Urinary tissue inhibitor of metalloproteinases-2 and insulin-like growth factor-binding protein 7 as early biomarkers of acute kidney injury and renal recovery following cardiac surgery
© Zarbock et al.; licensee BioMed Central Ltd. 2014
Published: 17 March 2014
Difficulties in prediction and early identification of acute kidney injury (AKI) have hindered the ability to develop preventive and therapeutic measures for this syndrome. We tested the hypothesis that a urine test measuring insulin-like growth factor-binding protein 7 (IGFBP7) and tissue inhibitor of metalloproteinases-2 (TIMP-2), both inducers of G1 cell cycle arrest, a key mechanism implicated in AKI, could predict AKI in cardiac surgery patients.
We studied 50 patients at high risk for AKI undergoing cardiac surgery with cardiopulmonary bypass. Serial urine samples were analyzed for [TIMP-2] × [IGFBP7] concentrations. The primary outcome measure was AKI as defined by international consensus criteria following surgery. Furthermore, we investigated whether urine [TIMP- 2] × [IGFBP7] could predict renal recovery from AKI prior to hospital discharge.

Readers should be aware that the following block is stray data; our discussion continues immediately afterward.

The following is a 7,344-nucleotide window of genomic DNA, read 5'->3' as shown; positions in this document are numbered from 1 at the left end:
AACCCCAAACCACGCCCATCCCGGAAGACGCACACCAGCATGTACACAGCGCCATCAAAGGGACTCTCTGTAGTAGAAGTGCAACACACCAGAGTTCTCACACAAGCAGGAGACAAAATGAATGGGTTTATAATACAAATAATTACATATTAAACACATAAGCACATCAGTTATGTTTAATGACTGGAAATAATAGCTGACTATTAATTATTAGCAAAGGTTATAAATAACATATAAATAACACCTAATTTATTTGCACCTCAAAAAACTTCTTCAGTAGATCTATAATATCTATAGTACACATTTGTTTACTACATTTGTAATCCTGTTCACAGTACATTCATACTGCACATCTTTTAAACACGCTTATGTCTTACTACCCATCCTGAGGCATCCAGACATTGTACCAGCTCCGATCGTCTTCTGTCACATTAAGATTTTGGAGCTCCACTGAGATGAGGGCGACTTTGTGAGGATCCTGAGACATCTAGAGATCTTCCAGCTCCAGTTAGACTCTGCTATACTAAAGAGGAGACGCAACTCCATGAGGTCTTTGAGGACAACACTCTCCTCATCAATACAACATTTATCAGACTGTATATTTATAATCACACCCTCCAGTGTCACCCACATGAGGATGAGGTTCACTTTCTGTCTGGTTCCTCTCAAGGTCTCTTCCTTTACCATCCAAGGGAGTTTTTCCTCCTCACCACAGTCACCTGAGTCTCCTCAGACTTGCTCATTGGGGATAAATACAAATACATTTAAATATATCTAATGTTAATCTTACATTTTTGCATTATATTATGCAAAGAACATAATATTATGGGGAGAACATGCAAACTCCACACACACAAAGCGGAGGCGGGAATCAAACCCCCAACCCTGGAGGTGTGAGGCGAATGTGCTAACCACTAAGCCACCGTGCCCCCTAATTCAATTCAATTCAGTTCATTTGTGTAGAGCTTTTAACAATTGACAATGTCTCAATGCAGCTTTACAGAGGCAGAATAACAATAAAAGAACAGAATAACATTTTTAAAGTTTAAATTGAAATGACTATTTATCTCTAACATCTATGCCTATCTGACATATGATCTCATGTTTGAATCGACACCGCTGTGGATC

Twenty-six patients (52%) developed AKI. Diagnosis based on serum creatinine and/or oliguria did not occur until 1 to 3 days after cardiopulmonary bypass. In contrast, urine concentration of [TIMP-2] × [IGFBP7] rose from a mean of0.49 (0.24) at baseline to 1.51 (0.57) 4 hours after cardiopulmonary bypass in patients who developed AKI. The maximum urinary [T|MP-2] × [IGFBP7] concentration achieved in the first 24 hours following surgery (composite time point) demonstrated an area under the receiver-operating characteristic curve of 0.84. Sensitivity was 0.92, and specificity was 0.81 for a cutoff value of 0.50. The decline in urinary [TIMP-2] × [IGFBP7] values was the strongest predictor for renal recovery.
Urinary [TIMP-2] × [IGFBP7] serves as a sensitive and specific biomarker to predict AKI early after cardiac surgery and to predict renal recovery.
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